NASA Audio File

NASA’s Spirit Rover Will Stay Put and Stay Active
01.26.10
 
NASA's twin Mars rover Spirit marks 6 years of unprecedented science exploration this month. However, the once roving scientific explorer is now designated a stationary science platform after efforts to free itself from a sand trap over the past several months have been unsuccessful.

The venerable robot’s primary task in the next few weeks will be to position itself to combat the severe Martian winter. As daily sunshine on the Red Planet declines due to the approaching winter, ground operators need to adjust the tilt of Spirit's solar panels to compensate for the decreasing solar energy. Unless the tilt is improved, Spirit’s power will continually decline until May 2010, and the rover could become totally inoperable. If Spirit survives, it will continue conducting significant new science for several months or perhaps years in its new fixed location.

Spirit is in the southern hemisphere of Mars.  Nine months ago, its wheels broke through a crusty surface layer and became trapped in the loose sand hidden underneath.

Spirit, and its twin Opportunity, began missions intended to last for three months. Spirit landed on January 3, 2004, Opportunity on January 24.

For the full audio recording of this press conference, please visit the Mars Exploration Rovers page.

Center Contact:  Guy Webster, 818-354-6278
HQ Contact:  Dwayne Brown, 202-358-1726
For more info: www.nasa.gov/rovers



Doug McCuistion
Director, Mars Exploration Program

CUT 1 (:35) - “Spirit’s stationary priorities right now first will be radio science. This is geophysical science that is very high priority with the science community, the planetary science community. It involves trying to understand what the composition and the size of the planet’s core is, which has a direct correlation to the history of the planet, the change in the climate that occurred on Mars, and why Mars has gone from a warm we place that 3.5, 4 billion years ago resembled earth to the dry barren planet that it is today.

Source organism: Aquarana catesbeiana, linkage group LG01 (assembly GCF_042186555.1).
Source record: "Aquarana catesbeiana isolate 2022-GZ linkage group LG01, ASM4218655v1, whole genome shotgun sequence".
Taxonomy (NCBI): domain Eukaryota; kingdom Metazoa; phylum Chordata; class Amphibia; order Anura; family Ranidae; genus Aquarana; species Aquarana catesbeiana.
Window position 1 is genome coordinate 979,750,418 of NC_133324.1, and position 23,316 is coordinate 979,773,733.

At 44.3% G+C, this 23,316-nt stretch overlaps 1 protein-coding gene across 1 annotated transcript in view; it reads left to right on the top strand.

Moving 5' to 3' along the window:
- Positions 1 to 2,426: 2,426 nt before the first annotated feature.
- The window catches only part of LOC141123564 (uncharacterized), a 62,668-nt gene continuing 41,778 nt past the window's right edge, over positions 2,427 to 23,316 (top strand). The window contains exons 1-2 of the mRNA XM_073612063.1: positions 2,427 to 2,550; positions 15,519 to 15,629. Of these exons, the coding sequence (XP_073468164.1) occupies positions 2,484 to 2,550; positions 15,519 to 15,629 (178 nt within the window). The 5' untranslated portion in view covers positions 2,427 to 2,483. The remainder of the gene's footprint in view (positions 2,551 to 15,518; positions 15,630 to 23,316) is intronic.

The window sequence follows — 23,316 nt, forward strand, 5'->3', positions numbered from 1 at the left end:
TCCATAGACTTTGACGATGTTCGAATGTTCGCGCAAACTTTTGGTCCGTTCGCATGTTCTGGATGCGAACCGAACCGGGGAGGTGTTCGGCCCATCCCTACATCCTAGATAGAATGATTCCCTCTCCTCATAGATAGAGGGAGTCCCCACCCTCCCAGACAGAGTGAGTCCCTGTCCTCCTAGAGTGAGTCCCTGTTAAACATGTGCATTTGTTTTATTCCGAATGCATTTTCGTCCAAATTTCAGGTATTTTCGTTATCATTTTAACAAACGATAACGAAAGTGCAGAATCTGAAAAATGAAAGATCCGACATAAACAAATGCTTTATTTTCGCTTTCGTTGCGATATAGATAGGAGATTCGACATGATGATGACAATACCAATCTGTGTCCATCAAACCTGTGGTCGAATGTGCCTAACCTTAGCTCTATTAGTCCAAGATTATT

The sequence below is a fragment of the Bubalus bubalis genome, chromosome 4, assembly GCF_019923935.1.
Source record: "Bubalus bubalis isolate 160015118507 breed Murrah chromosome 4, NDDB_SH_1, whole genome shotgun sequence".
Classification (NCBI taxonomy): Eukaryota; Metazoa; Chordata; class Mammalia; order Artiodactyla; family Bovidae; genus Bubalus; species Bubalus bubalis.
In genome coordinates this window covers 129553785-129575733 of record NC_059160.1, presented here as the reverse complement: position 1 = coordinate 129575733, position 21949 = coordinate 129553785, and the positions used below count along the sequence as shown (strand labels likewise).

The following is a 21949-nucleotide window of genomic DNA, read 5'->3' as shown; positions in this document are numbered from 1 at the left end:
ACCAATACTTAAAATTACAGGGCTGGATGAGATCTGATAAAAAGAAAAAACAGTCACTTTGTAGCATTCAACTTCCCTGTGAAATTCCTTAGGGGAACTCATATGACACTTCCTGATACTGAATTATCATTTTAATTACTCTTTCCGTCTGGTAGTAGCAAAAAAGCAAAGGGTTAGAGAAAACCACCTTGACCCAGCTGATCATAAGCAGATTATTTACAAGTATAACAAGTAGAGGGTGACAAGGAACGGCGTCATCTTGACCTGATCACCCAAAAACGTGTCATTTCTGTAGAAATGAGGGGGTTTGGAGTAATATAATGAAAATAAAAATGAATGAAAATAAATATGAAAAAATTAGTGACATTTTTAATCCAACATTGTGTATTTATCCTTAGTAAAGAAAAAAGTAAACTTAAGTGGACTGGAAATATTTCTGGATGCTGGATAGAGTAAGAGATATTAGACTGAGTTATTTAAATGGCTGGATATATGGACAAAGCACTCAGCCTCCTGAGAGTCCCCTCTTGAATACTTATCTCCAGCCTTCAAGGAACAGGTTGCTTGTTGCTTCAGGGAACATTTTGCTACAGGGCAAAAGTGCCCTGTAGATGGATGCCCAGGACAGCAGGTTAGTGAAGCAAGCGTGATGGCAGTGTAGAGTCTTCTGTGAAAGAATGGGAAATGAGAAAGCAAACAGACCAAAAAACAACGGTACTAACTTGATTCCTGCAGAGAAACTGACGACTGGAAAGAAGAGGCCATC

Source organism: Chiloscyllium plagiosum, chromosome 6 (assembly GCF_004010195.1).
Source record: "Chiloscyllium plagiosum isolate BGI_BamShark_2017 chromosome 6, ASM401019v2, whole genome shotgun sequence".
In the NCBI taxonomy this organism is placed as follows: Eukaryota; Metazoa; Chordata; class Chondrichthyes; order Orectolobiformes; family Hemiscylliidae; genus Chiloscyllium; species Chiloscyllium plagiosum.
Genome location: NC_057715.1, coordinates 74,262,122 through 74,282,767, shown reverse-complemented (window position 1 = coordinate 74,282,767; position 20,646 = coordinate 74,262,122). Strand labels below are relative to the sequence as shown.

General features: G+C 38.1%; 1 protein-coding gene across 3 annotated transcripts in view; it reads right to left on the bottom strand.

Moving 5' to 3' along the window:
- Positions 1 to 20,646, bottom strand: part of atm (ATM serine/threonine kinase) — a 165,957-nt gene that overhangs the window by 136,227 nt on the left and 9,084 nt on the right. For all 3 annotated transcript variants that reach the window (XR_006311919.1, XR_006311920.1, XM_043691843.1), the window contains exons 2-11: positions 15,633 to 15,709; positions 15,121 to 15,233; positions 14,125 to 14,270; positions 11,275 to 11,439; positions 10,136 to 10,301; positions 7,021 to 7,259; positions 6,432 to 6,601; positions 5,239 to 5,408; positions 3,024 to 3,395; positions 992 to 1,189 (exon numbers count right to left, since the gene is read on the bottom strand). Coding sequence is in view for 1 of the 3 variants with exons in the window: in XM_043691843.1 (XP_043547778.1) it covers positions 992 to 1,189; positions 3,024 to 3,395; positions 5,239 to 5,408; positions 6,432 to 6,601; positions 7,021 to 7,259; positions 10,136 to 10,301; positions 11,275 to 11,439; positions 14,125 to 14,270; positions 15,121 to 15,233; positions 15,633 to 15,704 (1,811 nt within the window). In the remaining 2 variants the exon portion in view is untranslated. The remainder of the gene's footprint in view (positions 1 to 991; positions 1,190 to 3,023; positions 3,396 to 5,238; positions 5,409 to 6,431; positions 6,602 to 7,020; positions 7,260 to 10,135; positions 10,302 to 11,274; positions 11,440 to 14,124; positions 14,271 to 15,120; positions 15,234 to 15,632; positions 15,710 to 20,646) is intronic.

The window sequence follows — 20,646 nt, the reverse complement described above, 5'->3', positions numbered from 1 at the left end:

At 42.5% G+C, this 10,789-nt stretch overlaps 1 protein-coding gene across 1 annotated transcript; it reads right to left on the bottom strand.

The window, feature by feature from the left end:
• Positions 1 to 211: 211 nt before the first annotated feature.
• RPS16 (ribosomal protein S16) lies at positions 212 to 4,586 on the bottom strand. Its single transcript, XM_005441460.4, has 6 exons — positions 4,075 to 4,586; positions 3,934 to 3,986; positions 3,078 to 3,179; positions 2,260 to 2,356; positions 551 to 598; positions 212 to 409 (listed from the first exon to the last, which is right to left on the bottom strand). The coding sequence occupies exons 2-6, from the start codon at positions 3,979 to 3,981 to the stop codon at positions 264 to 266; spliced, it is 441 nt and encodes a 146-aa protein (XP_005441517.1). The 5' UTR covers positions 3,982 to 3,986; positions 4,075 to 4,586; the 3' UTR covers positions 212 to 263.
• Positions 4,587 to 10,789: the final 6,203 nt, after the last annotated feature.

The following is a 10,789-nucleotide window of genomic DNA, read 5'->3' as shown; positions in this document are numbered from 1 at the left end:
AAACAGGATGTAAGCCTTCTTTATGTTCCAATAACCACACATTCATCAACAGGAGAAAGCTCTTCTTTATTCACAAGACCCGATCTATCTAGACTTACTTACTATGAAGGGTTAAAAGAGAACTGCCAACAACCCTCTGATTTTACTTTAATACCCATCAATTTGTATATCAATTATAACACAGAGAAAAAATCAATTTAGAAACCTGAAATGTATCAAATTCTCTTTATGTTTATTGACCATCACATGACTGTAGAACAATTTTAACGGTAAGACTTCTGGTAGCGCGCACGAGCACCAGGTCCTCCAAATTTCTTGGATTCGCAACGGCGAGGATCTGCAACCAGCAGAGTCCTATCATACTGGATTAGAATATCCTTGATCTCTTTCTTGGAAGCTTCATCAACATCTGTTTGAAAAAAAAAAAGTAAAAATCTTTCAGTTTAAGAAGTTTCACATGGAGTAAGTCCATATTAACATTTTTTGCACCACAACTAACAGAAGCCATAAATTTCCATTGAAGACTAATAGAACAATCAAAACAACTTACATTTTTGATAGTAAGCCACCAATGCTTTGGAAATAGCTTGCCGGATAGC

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CUT 2 (:19)- “Spirit’s biggest challenge right now is actually surviving winter . We have to tile the rovers so that the solar panels actually face the sun as the sun gets very low in the sky, we need to collect all the sunlight, all of the photons that we can possibly collect to be able to continue to charge the batteries.”
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CUT 3 (:20)- “With the loss of mobility on Spirit, people are disappointed. These have really become public icons, globally, not just in the United States. Even children, easily, identify with the rovers; they’re cute, and they give you a human’s eye view of the surface of another planet for the first time.”
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CUT 4 (:31) - On the other side of the planet, Spirit’s sister rover opportunity is continuing to explore. It’s finding very exciting things, in its trek from Victoria crater to Endeavour crater, which is a quite long drive. It has found meteorites on the surface that we have investigated, its found sand dunes that we investigated, and driven over, and it’s only recently found what appears a very new crater called Concepcion, which maybe in geological terms brand new, maybe as new a 1,000 years old.
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CUT 5 (:17)- The most important contribution these two Rover have made, there’s two actually, an engineering contribution and a scientific contribution, the engineering contribution is the fact that we now know how to put a mobile system on the surface of another planet and explore at length space.
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CUT 6 (:08) - These rovers have actually proven that Mars had a very warm & wet past, very similar to Earth in its past history.
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